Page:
Playgrounds

What Is An Accessible Playground?

By January 2, 2019 January 4th, 2019 No Comments

An accessible playground allows all visitors to play with ease. The most inclusive playgrounds are accessible to people of different ages, backgrounds, and abilities. When it comes to designing an accessible playground, Universal Design (also known as Design-for-All, Lifespace Design, and Inclusive Design) is an essential concept that must be kept at the forefront of the decision making process. It’s a framework that covers how locations, equipment, and information can be accessed and utilized by a wide variety of people.

Accessible vs Inclusive Playgrounds

“Accessible” refers to something that can be reached or entered without challenge. Accessible playgrounds are open to any and every child. For example, visitors in wheelchairs can maneuver between the playground equipment and structures, accessing all features of the park without an issue.

“Inclusion” means ensuring people feel both engaged and connected. It creates a sense of belonging and harmony for all those involved. Inclusive playgrounds allow people of all backgrounds and abilities to play together without limitations. They enrich play for children by promoting a variety of physical, visual, hearing, cognitive and learning experiences.

While all inclusive playgrounds are accessible, it’s important to note that not all accessible playgrounds can be considered inclusive. The ADA publishes accessibility requirements, but the best playgrounds go above and beyond these standards to achieve true inclusivity, so everyone in the park can have a rewarding experience.

Why Are Accessibility And Inclusion Important For Parks And Playgrounds?

People of all ages deserve to have access to safe, fun spaces where they can immerse themselves in play. Children especially benefit from playing outdoors; they gain social skills, confidence, and develop stronger physical coordination. And interacting with people of all backgrounds and abilities fosters generosity, understanding, and empathy at an early age. Learning to work with one another despite differences prepares children for the diverse world they will take part in as adults.

Parents and grandparents also benefit from inclusive playgrounds. Caregivers with mobility issues or declining health will not be hindered when playing with their loved ones. Higher levels of accessibility encourages cross-generational play and strengthens family bonds.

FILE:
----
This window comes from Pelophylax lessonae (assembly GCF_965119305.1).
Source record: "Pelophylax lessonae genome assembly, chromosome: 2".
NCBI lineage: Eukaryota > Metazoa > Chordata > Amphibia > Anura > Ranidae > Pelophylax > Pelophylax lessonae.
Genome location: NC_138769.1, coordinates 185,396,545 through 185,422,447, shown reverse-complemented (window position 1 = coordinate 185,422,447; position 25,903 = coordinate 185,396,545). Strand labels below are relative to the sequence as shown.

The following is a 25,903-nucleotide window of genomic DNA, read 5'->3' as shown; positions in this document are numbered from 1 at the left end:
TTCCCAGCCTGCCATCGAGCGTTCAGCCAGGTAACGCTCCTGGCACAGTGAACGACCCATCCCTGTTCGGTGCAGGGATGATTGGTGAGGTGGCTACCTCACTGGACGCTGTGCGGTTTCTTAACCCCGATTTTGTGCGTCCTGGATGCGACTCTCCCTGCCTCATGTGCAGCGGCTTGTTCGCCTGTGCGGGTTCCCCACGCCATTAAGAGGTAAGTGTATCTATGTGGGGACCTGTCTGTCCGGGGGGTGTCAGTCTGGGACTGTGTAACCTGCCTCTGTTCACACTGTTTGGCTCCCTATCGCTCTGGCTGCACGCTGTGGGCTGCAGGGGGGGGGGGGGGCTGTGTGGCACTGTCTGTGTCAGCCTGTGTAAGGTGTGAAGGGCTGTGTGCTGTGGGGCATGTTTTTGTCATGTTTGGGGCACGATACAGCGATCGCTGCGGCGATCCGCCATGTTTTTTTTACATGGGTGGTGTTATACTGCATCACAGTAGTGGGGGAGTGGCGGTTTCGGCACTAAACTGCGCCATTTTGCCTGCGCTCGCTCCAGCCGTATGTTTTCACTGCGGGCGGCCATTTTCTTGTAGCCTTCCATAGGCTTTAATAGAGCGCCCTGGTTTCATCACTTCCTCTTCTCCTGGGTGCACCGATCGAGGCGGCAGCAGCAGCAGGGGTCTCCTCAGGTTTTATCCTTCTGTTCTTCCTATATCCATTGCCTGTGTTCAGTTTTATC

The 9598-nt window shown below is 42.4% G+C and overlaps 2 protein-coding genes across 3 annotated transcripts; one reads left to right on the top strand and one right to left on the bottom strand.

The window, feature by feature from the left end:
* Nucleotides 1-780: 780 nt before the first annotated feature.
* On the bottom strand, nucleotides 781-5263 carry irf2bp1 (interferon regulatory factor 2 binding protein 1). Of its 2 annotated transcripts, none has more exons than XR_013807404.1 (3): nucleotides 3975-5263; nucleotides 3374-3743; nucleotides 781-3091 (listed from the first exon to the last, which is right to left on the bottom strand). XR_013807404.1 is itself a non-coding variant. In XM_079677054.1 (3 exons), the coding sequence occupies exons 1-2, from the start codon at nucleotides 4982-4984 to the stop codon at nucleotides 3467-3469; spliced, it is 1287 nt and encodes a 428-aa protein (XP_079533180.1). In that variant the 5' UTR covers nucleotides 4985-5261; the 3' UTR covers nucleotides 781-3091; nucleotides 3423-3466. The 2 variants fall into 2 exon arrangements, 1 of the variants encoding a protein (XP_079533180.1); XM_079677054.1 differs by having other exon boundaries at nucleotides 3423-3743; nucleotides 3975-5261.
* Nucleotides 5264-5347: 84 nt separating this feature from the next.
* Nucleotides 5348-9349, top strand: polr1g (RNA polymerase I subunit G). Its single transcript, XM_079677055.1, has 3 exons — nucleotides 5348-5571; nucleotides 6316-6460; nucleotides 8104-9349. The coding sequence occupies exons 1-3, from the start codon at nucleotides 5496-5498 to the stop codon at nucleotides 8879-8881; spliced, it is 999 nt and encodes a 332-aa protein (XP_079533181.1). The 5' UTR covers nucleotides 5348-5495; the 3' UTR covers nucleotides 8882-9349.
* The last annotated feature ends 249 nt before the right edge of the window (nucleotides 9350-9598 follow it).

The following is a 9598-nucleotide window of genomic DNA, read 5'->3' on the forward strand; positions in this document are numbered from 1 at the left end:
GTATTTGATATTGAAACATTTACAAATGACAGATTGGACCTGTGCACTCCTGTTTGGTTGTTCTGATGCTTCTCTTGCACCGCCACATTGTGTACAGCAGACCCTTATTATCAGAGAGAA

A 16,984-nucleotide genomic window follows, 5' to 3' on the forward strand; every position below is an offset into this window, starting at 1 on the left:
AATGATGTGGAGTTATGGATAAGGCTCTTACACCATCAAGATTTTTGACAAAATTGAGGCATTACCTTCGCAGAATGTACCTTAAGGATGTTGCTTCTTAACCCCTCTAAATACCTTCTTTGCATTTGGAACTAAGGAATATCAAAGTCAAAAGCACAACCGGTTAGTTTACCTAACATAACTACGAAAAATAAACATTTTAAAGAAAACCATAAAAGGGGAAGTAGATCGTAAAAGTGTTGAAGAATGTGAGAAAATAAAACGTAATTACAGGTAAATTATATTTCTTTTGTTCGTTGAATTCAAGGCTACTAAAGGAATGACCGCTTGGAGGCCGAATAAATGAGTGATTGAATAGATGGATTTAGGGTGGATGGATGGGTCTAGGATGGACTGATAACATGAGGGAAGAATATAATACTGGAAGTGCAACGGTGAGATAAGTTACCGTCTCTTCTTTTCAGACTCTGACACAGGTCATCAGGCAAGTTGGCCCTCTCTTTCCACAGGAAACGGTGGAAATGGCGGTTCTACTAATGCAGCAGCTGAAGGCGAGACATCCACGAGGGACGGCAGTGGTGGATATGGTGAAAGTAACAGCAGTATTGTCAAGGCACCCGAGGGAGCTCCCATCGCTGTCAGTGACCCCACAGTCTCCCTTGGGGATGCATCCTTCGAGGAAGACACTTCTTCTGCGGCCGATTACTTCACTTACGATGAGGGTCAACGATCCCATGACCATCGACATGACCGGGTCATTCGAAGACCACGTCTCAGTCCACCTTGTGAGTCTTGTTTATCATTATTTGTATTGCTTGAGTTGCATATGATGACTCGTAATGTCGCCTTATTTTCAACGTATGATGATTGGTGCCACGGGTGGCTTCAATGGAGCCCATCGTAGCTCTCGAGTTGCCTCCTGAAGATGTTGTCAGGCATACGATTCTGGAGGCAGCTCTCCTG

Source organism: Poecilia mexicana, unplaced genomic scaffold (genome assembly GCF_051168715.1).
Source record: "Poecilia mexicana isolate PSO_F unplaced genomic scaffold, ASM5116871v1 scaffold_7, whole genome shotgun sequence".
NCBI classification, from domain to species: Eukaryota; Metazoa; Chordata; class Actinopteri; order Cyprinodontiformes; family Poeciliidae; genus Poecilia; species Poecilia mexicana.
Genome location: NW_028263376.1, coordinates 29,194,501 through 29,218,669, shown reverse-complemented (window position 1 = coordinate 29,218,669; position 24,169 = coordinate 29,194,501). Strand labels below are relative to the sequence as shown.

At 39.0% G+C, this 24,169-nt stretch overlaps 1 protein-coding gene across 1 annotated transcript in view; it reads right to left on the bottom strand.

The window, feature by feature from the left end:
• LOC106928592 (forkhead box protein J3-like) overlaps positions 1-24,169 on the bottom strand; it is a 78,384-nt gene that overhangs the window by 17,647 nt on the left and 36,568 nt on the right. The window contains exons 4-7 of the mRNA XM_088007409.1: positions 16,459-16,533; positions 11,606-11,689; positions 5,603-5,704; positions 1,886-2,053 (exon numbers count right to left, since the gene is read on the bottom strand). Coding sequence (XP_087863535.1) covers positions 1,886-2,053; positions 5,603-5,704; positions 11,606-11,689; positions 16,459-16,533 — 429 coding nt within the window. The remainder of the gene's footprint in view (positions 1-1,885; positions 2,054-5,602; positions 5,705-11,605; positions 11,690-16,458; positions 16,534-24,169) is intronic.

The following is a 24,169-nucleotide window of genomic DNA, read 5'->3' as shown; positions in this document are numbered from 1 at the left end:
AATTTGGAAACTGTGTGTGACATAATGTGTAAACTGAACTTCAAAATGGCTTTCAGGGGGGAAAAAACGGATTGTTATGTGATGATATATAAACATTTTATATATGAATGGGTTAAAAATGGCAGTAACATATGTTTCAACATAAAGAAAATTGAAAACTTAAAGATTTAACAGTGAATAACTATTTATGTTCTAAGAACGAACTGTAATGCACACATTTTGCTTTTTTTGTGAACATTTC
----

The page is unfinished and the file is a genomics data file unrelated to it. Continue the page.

Accessible Playground Design

Ground Routes

One of the most important aspects to consider when building an accessible space is how visitors will maneuver within the playground. There are two main types of accessible routes: ground and elevated. Accessible ground routes are pathways designed to provide access for individuals with disabilities, including those with wheelchairs or mobility devices. These routes connect all entry and exit points of the accessible play components in the playground.

Ground surfaces must be present alongside the routes that include clear floor space and room to maneuver, with additional circulation space around high use play components. For ground spaces in the “use zone” surfaces must be impact attenuating and meet ASTM F 1292-04 Standards. Recycled rubber, engineered wood fiber, etc. will be safer options in the areas where children are most likely to fall.

Elevated Routes

An elevated accessible route is a path used to link elevated play components. Elevated accessible routes need to connect more than 50% of the elevated play structure and use handrails with adequate clearance. The most common elevated route solutions are ramps and transfer systems, with ramps being the preferred method because transfer systems may not be popular with or usable by all children.

Transfer Systems

Transfer systems are platforms that children can use to lift themselves on to elevated play structures while leaving their mobility device on the ground. Transfer platforms require clear floor or ground space for parking the mobility device and supports are also required at each level where transferring is the method of access as they aid with general mobility. Examples of supports are handrails and handgrips. While transfer platforms and steps are not a requirement, they add an extra level of usability for children with disabilities.

Inclusive Musical Playground Features

Musical features are an innovative way to enhance inclusivity in any space. Music is known as the universal language, so it’s no surprise that instruments that encourage musical exploration would find a home in inclusive parks and playgrounds. Music adds a unique level of harmony, soul, and energy to any environment. By providing a space where children and adults alike can indulge in sounds of their own creation as a group, your park will be a go to space for accessible family fun.

Additional Features To Consider

Other accessibility requirements include entry points and seats and play tables. Entry points and seats are the parts of the play components that can be used to transfer, sit or gain access. Play tables are surfaces that were created with play in mind and can be built on ground or elevated levels.

Universal Design has a “people first” perspective, focusing on the experience of each visitor. As a result, it increases inclusivity by ensuring playground designs offer solutions and activities for a wide range of circumstances. Instead of sectioning off different areas in a park – isolating visitors with disabilities or impairments – the goal is to make as many elements as accessible as possible so that people feel included.  

More requirements and ideas for accessibility and inclusivity can be found in the ADA’s play guide.

 

 

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